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Advocacy

Hillsides provides a voice for the children and families who need it the most. Our blog, written by Joseph M. Costa, Hillsides chief executive officer, discusses and analyzes pressing and newsworthy issues that impact Hillsides and child welfare. Through our many advocacy opportunities, we take a stand to continually create lasting change for at-risk children, youth, and their families.

Below are Hillsides 2017 child welfare priority bills. 

Addressing the lack of school-based mental health services & IEP issues

 SB 191 (Beall): Authorizes counties and mental health providers to partner with local education agencies to create a program aimed at providing targeted interventions for pupils with social-emotional, behavioral, and academic needs; authorizes creation of a county-level mental health and substance abuse provider to deliver services in schools and ensure IEP students with those needs are provided with them.

SB 233 (Beall): Expands the education records that foster family agencies have access to, including records of attendance, discipline, special education assessments, etc.

SB 354 (Portantino): Expands the definition of “parent” to include educational rights holder and conservator of child for students with an IEP. Ensures that information is shared in native language of parent when IEP is being developed.

 

Post-secondary access for foster youth

SB 12 (Beall): Requires the Student Aid Commission and CDSS to work cooperatively to develop an automated system to pre-screen foster youth for Pell Grant eligibility and to assist them in applying.

AB 1567 (Holden): Requires the sharing of data related to foster youth access and enrollment in postsecondary support programs, including EOPS.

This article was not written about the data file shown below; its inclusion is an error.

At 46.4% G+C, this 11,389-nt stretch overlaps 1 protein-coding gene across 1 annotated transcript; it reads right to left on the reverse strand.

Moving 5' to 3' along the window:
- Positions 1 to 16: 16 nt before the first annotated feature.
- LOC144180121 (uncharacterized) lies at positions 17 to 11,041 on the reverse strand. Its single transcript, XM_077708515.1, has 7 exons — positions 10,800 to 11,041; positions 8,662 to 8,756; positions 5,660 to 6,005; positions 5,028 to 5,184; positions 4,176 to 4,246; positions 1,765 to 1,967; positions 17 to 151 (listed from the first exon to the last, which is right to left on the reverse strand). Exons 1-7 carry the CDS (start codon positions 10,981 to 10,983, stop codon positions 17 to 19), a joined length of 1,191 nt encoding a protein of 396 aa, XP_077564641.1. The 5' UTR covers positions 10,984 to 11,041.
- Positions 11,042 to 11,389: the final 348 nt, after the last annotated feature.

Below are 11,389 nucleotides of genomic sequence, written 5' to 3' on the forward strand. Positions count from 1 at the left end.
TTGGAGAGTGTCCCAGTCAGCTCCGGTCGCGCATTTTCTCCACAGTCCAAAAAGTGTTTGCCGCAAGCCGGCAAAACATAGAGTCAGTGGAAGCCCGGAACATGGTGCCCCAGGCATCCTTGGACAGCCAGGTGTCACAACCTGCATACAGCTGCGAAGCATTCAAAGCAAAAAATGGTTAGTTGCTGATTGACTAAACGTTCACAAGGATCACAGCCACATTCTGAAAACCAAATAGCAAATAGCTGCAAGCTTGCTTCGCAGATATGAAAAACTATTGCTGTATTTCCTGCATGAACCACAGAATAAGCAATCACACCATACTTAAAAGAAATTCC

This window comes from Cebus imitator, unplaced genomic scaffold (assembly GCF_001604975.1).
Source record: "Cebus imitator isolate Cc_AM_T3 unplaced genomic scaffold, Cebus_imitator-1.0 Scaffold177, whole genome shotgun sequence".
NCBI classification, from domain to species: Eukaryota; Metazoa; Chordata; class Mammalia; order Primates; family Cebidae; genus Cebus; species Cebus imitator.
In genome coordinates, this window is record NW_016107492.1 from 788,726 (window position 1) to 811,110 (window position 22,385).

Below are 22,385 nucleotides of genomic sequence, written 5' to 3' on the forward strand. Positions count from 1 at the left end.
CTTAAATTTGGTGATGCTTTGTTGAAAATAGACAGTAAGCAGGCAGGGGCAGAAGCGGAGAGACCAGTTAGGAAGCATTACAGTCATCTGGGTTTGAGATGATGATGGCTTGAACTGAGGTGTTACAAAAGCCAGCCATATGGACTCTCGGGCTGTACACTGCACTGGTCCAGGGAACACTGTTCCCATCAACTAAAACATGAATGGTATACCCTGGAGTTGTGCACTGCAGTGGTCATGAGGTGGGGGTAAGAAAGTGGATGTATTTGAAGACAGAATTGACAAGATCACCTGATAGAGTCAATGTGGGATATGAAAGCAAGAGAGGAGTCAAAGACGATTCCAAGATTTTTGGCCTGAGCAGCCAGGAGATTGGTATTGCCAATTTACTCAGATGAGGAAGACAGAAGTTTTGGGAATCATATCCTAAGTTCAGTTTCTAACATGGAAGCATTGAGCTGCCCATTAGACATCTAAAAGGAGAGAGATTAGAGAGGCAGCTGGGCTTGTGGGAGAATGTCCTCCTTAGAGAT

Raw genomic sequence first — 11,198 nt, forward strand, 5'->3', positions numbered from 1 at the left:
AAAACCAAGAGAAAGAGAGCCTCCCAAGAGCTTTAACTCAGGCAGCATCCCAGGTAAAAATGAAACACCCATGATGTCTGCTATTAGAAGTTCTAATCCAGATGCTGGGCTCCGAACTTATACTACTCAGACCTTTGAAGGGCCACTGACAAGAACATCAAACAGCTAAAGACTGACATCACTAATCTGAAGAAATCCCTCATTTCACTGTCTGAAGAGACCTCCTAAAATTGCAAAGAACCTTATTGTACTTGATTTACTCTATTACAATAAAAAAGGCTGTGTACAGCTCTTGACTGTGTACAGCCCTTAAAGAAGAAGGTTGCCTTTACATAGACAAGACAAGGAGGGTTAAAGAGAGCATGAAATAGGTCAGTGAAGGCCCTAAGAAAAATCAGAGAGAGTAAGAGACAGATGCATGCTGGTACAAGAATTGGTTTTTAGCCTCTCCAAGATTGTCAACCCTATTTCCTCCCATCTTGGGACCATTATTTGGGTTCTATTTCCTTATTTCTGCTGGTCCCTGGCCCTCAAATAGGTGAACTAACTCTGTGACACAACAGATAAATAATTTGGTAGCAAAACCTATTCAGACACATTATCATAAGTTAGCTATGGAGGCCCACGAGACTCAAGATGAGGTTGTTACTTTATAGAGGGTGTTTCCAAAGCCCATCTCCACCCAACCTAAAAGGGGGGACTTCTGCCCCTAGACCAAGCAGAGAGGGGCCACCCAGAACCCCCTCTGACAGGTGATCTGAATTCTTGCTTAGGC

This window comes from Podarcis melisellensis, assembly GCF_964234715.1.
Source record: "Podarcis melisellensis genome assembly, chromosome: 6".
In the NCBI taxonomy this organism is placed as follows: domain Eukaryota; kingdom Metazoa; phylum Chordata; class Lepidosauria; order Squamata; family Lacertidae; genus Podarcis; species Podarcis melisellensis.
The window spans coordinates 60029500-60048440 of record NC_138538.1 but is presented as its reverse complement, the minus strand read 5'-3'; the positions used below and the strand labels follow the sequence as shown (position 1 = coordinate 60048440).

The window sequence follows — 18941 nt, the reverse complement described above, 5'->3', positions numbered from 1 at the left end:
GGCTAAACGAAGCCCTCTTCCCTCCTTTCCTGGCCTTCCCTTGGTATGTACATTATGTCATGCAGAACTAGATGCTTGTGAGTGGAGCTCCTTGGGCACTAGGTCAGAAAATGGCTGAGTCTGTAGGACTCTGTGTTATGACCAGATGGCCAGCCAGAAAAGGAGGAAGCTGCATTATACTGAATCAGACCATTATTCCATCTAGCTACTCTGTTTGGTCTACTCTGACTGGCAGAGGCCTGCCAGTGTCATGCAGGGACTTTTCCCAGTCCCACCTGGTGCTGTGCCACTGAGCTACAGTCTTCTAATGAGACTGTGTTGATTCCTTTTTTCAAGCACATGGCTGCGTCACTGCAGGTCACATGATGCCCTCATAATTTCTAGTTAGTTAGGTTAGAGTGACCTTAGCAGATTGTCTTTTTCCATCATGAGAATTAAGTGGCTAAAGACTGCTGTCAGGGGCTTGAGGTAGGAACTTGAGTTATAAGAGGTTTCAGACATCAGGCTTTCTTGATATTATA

Transition age youth issues and homelessness

AB 210 (Santiago): Authorizes counties to establish coordinating teams for homeless adults, children and families to improve coordination between, and expedited access to, housing and supportive services. 

AB 604 (Gipson): Expands jurisdiction of juvenile court to adjudge as dependents of the court youth who would be IV-E eligible so that they can access extended foster care benefits. 

AB 625 Quirk-Silva): AB 625 Requires CDSS to request a USDA waiver to make nonminor dependents in SILPs categorically eligible for the maximum CalFresh benefit without regard to income or resources.

AB 1406 (Gloria): Establishes the Homeless Youth Advocacy and Housing Program, awarding grants to 10 local continuums of care involving service providers delivering housing assistance and supportive services with a goal of transitioning homeless youth under age 25 to self-sufficiency.

 

Supporting children in crisis

AB 340 (Arambula): Requires that services provided under EPSDT include screenings for trauma, and authorizes the state to share best practices for trauma screening with counties.

AB 501 (Ridley-Thomas): Authorizes STRTPs to be operated as a children’s crises residential center and establishes interim Medi-Cal rates for those services.

 

Supporting children in family-based settings

AB 507 (Rubio): Requires the training resource family caregivers receive to be based upon a collaborative and individualized plan developed by the child and family team. 

AB 1006 (Maienschein): Ensures that prospective adoptive families and guardians are provided with specified mental health treatment information before the adoption is finalized.

AB 1164 (Thurmond): Establishes the Child Care Bridge Program for Foster Children, authorizing emergency child care vouchers for resource families caring for children 0 to 4 years old.

 

Sexual education and reproductive health

SB 245 (Leyva): Requires the case plan for all foster youth age 10 and older to include comprehensive sex education, including access to reproductive and sexual health care services.

 

Family Resource Centers offer numerous community-based programs and services that provide parenting classes, mental health support, and additional crucial resources for vulnerable children and families throughout Los Angeles County, including the San Gabriel Valley and Pasadena. >
Residential Treatment Services provide a safe and stable environment where children and youths, who cannot live at home, suffered trauma, or have severe emotional or behavioral challenges, can thrive. >
Education Center, a therapeutic residential and day school, offers individualized education for students with social-emotional, learning and/or behavior challenges for children in kindergarten through 12th grade. >
Youth Moving On, with support from The Everychild Foundation, provides former foster youth affordable quality housing and numerous support services to help them become responsible, self-sufficient adults. >

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